Testing Components with GraphQL
If you try to run unit tests on components that use GraphQL queries, you will discover that you have no data. Jest can’t run your queries, so if you are testing components that rely on GraphQL data, you will need to provide the data yourself. This is a good thing, as otherwise your tests could break if your data changes, and in the case of remote data sources it would need network access to run tests.
In general it is best practice to test the smallest components possible, so the simplest thing to do is to test the individual page components with mock data, rather than trying to test a full page. However, if you do want to test the full page you’ll need to provide the equivalent data to the component. Luckily there’s a way to get the data you need.
First you should make sure you have read the unit testing guide and set up your project as described. This guide is based on the same blog starter project. You will be writing a snapshot test for the index page.
As Jest doesn’t run or compile away your GraphQL queries you need to mock the
graphql function to stop it throwing an error. If you set your project up with
a mock for
gatsby as described in the unit testing guide then this is already
As this is testing a page component you will need to put your tests in another folder so that Gatsby doesn’t try to turn the tests into pages.
If you run this test you will get an error, as the StaticQuery in the
Layout component is not mocked. You can fix this by mocking it, like so:
This should fix the
StaticQuery error, but in a more real-world example you may also be using a page query with the
graphql helper from Gatsby. In this case, there is no GraphQL data being passed to the component. You can pass this in too,
but the structure is a little more complicated. Luckily there’s a way to
get some suitable data. Run
npm run develop and go to
http://localhost:8000/___graphql to load the GraphiQL IDE. You can now get the
right data using the same query that you used on the page. If it is a simple
query with no fragments you can copy it directly. That is the case here, run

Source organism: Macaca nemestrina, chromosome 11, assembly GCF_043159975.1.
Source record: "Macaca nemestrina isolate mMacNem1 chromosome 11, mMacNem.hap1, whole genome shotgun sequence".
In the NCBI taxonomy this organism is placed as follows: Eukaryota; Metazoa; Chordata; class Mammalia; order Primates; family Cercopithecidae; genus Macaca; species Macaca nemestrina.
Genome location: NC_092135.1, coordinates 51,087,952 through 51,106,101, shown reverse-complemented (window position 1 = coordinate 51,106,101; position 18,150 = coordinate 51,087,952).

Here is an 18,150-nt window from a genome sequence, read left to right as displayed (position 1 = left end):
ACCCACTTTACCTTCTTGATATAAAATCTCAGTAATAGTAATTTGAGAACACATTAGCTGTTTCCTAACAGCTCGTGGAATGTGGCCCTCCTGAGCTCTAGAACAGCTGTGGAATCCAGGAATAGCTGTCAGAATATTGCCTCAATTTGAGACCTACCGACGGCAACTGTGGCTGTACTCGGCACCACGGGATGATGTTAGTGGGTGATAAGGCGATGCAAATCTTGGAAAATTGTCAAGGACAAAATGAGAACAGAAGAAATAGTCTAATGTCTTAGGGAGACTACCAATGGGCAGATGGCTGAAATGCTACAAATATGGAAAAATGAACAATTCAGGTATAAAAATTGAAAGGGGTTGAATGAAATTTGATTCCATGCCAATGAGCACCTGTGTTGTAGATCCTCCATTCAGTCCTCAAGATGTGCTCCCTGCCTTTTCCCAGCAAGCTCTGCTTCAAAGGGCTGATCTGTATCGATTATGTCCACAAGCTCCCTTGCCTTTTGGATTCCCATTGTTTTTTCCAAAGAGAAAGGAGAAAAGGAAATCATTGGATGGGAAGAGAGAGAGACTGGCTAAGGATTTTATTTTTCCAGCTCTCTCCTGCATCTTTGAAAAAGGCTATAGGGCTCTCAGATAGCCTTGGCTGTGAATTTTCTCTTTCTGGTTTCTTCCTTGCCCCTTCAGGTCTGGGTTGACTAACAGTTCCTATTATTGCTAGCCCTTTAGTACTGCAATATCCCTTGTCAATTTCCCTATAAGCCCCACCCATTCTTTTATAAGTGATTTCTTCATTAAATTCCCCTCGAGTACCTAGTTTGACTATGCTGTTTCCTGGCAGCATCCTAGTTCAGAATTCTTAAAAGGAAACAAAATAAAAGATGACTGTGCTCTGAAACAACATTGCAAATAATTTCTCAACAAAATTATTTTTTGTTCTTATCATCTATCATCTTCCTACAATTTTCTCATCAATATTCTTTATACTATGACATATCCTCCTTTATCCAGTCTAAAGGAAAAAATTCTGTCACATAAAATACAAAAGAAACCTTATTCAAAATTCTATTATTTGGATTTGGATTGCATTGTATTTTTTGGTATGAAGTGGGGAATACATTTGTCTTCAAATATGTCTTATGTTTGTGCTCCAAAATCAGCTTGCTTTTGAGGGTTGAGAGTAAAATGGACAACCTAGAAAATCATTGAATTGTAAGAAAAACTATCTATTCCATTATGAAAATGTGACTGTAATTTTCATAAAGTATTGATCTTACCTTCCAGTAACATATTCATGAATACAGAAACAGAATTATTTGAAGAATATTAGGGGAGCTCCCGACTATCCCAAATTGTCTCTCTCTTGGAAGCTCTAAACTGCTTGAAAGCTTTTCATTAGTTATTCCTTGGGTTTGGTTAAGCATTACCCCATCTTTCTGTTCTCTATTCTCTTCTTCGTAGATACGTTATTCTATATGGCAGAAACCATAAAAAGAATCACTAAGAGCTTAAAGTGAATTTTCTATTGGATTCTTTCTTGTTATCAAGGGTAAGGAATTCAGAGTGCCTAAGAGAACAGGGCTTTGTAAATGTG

this query copied from the index page:
The output panel should now give you a nice JSON object with the query result. Here it is, trimmed to one node for brevity:
GraphiQL doesn’t know about any fragments defined by Gatsby, so if your query
uses them then you’ll need to replace those with the content of the fragment. If
gatsby-transformer-sharp you’ll find the fragments in
So, for example if your query includes:
When you have the result, copy the
data value from the output panel. Good
practice is to store your fixtures in a separate file, but for simplicity here
you will be defining it directly inside your test file:
Run the tests and they should now pass. Take a look in
__snapshots__ to see
The method above works for page queries, as you can pass the data in directly to
the component. This doesn’t work for components that use
as that uses
context rather than
props so you need to take a slightly
different approach to testing these types of components.
StaticQuery allows you to make queries in any component, not just pages.
This gives a lot of flexibility, and avoid having to pass the props down to
deeply-nested components. The pattern for enabling type checking described in
the docs is a good starting point for making these components testable, as it
separates the query from the definition of the component itself. However that
example doesn’t export the inner, pure component, which is what you’ll need to
Here is the example of a header component that queries the page data itself, rather than needing it to be passed from the layout:
This is almost ready: all you need to do is export the pure component that you are passing to StaticQuery. Rename it first to avoid confusion:
If you prefer to utilize
useStaticQuery instead, you can rewrite
the Header component as:
Note that because
useStaticQuery is a React Hook, it is a function and so can
be assigned to
data which is then passed as a prop to the
PureHeader. This is only
possible since we have also made
Header a function component.
Now you have two components exported from the file: the component that includes the StaticQuery data which is still the default export, and another component that you can test. This means you can test the component independently of the GraphQL. In addition, whether you utilize StaticQuery or useStaticQuery, your test should still function properly.
This is a good example of the benefits of keeping components “pure”, meaning
they always generate the same output if given the same inputs and have no
side-effects apart from their return value. This means you can be sure the tests
are always reproducible and don’t fail if, for example, the network is down or
the data source changes. In this example,
Header is impure as it makes a
query, so the output depends on something apart from its props.
pure because its return value is entirely dependent on the props passed to it.
This means it’s easier to test, and a snapshot should never change.
If you are using TypeScript this is a lot easier to get right as the type errors will tell you exactly what you should be passing to the components. This is why it is a good idea to define type interfaces for all of your GraphQL queries.